Citrine Lorikeet Trichoglossus flavoviridis 6
  Sula Hanging Parrot Loriculus scalteri 10
  Ivory-backed Woodswallow Artamus monachus 4
  Slaty Cuckooshrike Coracina schistacea 2
  Sula Cidadabird Coracina sula 5
  White-rumped Triller Lalage leucopygialis 4
  Yellow-throated Whistler Pachycephala macrorhyncha 2
  Drab Whistler Pachycephala griseonota 1
  Black-naped Oriole Oriolus chinensis 2
  Hair-crested Drongo Dicrurus hottentottus 6
  Pale-blue Monarch Hypothymis puella 2
  Island Monarch Monarcha cinerascens h
  Slender-billed Crow Corvus enca 6
  Northern Golden Bulbul Thapsinillas longirostris 6
  Pacific Swallow Hirundo tahitica 2
  Black-crowned White-eye Zosterops atrifrons 4
  Moluccan Starling Aplonis mysolensis 6
  Helmeted Myna Basilornis galeatus 1
  Bare-eyed Myna Streptocitta albertinae 2
  Henna-tailed Jungle Flycatcher Cyornis colonus 3
  Grey-sided Flowerpecker Dicaeum celebicum 1
  Brown-throated Sunbird Anthreptes malacensis 1
  Black Sunbird Leptocoma aspasia 4
  Black Sunbird Leptocoma aspasia 6
  Olive-backed Sunbird Cinnyris jugularis 5
  Eurasian Tree Sparrow Passer montanus 4
       
  Taliabu   Count
  Sula Megapode Megapodius bernsteinii h
  Streaked Shearwater Calonectris leucomelas 2
  Grey Heron Ardea cinerea 1
  Purple Heron Ardea purpurea 2
  Western Osprey Pandion haliaetus 1
  Barred Honey Buzard Pernis celebensis 1
  Sulawesi Serpent Eagle Spilornis rufipectus 1
  Sulawesi Hawk-Eagle Nisaetus lanceolatus 2
  Chinese Sparrowhawk Accipiter soloensis 1
  Brahminy Kite Haliastur indus 2
  Common Sandpiper Actitis hypoleucos 1
  Red-necked Phalarope Phalaropus lobatus 2
  Bridled Tern Onychoprion anaethetus 3
  Pomarine Jaeger Stercorarius pomarinus 2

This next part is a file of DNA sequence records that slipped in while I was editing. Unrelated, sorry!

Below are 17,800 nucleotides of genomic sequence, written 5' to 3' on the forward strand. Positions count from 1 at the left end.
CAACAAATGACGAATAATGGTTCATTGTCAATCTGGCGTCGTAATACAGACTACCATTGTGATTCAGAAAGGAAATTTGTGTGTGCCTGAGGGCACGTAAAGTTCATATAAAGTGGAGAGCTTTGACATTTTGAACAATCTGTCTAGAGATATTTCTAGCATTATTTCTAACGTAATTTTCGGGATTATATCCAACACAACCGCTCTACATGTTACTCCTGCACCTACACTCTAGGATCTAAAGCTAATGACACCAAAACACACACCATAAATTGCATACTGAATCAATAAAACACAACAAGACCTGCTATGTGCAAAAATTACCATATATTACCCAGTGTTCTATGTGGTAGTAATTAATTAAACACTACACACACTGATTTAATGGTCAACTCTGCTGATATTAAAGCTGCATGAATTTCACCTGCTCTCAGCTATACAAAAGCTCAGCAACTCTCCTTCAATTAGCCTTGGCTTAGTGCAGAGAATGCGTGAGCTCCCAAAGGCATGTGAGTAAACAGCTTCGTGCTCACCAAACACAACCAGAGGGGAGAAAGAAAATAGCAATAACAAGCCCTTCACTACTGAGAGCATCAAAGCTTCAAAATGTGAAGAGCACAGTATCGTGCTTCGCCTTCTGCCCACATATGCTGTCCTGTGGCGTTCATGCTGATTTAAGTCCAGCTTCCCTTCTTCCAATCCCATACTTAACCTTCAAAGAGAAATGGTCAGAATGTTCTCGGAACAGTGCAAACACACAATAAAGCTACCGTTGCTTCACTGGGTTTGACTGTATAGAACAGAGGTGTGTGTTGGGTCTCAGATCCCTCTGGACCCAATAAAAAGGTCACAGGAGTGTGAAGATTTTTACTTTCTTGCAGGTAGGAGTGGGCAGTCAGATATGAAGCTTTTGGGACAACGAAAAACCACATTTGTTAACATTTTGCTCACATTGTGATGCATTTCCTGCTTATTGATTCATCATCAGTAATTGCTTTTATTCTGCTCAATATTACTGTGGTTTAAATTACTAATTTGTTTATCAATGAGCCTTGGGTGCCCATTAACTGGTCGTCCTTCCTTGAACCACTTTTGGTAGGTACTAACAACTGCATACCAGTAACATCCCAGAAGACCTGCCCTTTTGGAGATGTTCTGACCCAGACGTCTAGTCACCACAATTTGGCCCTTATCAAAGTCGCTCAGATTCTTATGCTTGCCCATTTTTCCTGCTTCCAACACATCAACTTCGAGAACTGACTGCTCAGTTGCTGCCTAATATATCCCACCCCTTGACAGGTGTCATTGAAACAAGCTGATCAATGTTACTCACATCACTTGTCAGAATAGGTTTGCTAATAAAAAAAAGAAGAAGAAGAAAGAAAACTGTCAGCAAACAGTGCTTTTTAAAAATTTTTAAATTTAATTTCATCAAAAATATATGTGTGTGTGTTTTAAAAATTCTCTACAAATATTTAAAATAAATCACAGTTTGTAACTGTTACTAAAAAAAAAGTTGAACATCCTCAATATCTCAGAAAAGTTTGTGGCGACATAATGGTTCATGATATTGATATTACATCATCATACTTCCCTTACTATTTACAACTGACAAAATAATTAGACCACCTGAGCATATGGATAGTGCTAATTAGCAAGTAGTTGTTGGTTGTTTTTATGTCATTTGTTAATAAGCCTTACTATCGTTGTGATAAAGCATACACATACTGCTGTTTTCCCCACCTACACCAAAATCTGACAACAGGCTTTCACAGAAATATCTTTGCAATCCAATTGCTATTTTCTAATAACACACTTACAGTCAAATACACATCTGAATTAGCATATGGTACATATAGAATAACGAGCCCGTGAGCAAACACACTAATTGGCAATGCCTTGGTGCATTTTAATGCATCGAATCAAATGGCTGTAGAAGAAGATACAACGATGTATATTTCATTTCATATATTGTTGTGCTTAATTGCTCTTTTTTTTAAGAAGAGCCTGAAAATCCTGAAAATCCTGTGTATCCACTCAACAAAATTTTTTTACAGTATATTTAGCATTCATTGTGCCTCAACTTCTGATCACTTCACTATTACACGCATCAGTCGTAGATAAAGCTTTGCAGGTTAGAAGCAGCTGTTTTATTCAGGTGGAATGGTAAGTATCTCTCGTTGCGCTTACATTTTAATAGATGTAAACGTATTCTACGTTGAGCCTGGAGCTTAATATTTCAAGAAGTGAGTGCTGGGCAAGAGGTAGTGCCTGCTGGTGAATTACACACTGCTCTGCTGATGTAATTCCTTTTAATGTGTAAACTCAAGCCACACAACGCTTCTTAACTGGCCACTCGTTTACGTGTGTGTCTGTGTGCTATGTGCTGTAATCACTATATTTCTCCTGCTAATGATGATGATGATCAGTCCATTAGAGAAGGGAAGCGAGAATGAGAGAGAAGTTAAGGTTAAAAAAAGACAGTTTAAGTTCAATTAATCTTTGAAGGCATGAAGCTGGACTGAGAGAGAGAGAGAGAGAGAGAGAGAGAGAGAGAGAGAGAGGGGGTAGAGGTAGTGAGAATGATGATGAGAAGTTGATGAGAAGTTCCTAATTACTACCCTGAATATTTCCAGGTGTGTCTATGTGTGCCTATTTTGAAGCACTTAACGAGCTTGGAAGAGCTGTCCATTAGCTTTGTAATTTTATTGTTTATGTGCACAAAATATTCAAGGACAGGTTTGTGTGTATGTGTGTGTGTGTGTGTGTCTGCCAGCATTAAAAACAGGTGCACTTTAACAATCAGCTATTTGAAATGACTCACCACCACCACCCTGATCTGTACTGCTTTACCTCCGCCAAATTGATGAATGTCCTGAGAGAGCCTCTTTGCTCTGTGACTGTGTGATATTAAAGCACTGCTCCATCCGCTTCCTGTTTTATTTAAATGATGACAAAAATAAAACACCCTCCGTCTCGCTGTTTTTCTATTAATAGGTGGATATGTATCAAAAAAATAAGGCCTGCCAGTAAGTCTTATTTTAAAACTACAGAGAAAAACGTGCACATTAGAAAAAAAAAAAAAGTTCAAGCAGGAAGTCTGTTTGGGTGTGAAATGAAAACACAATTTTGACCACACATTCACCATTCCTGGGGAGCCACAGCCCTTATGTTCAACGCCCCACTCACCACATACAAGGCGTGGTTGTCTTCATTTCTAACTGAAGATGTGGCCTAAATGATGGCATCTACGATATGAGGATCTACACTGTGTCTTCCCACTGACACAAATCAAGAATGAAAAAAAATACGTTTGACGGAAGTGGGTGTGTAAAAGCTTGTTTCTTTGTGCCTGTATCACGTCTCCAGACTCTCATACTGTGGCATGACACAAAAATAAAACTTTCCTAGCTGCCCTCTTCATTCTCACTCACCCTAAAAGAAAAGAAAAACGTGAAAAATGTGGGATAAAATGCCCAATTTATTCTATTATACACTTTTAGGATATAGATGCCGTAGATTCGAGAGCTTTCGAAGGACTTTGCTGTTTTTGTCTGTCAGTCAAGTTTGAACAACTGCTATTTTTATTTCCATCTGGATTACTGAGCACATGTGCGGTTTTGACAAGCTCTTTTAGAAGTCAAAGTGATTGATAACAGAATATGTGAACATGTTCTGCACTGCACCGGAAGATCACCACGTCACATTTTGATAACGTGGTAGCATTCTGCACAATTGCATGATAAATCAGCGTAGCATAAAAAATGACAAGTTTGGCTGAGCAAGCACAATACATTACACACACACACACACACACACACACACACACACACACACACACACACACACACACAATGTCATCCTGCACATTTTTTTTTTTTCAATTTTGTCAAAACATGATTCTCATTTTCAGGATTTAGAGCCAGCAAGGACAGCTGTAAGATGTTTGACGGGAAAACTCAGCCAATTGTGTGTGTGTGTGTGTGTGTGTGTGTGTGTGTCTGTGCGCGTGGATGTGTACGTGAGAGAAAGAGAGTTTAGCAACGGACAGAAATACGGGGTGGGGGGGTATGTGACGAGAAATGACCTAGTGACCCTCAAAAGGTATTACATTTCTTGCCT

Sulawesi Cuckoo-Dove Macropygia doreya albicapilla 4
  Sula Cuckoo-Dove Turacoena sulaensis 5
  Common Emerald Dove Chalcophaps indica 2
  Grey-cheeked Green Pigeon Treron griseicauda 3
  Sula Fruit Dove Ptilinopus mangoliensis 2
  Black-naped Fruit Dove Ptilinopus melanospila 20
  Green Imperial Pigeon Ducula aenea 30
  Silver-tipped Imperial Pigeon Ducula luctuosa 4
  Black-billed Koel Eudynamys melanorhynchus h
  Brush Cuckoo Cacomantis variolosus 1
  Himalayan Cuckoo Cuculus saturatus 1
  Sula Scops Owl Otus sulaensis 4
  Great Eared Nightjar Lyncornis macrotis 4
  Grey-rumped Treeswift Hemiprocne longipennis 50
  Glossy Swiftlet Collocalia esculenta 50
  Uniform Swiftlet Aerodramus vanikorensis 30
  Sula Dwarf Kingfisher Ceyx wallacii 4
  Spotted Kestrel Falco moluccensis 4
  Moluccan King Parrot Tanygnathus sumatranus h
  Blue-backed Parrot Tanygnathus sumatranus h
  Citrine Lorikeet Trichoglossus flavoviridis 10
  Moluccan Hanging Parrot Loriculus amabilis 3
  Sula Hanging Parrot Loriculus scalteri 2
  Sula Pitta Erythropitta dohertyi 2
  Slaty Cuckooshrike Coracina schistacea 5
  Sula Cidadabird Coracina sula 4
  White-rumped Triller Lalage leucopygialis 3
  Yellow-throated Whistler Pachycephala macrorhyncha 3
  Drab Whistler Pachycephala griseonota 4
  Black-naped Oriole Oriolus chinensis 10
  Hair-crested Drongo Dicrurus hottentottus 3
  Pale-blue Monarch Hypothymis puella 2
  Island Monarch Monarcha cinerascens 4
  Slender-billed Crow Corvus enca 2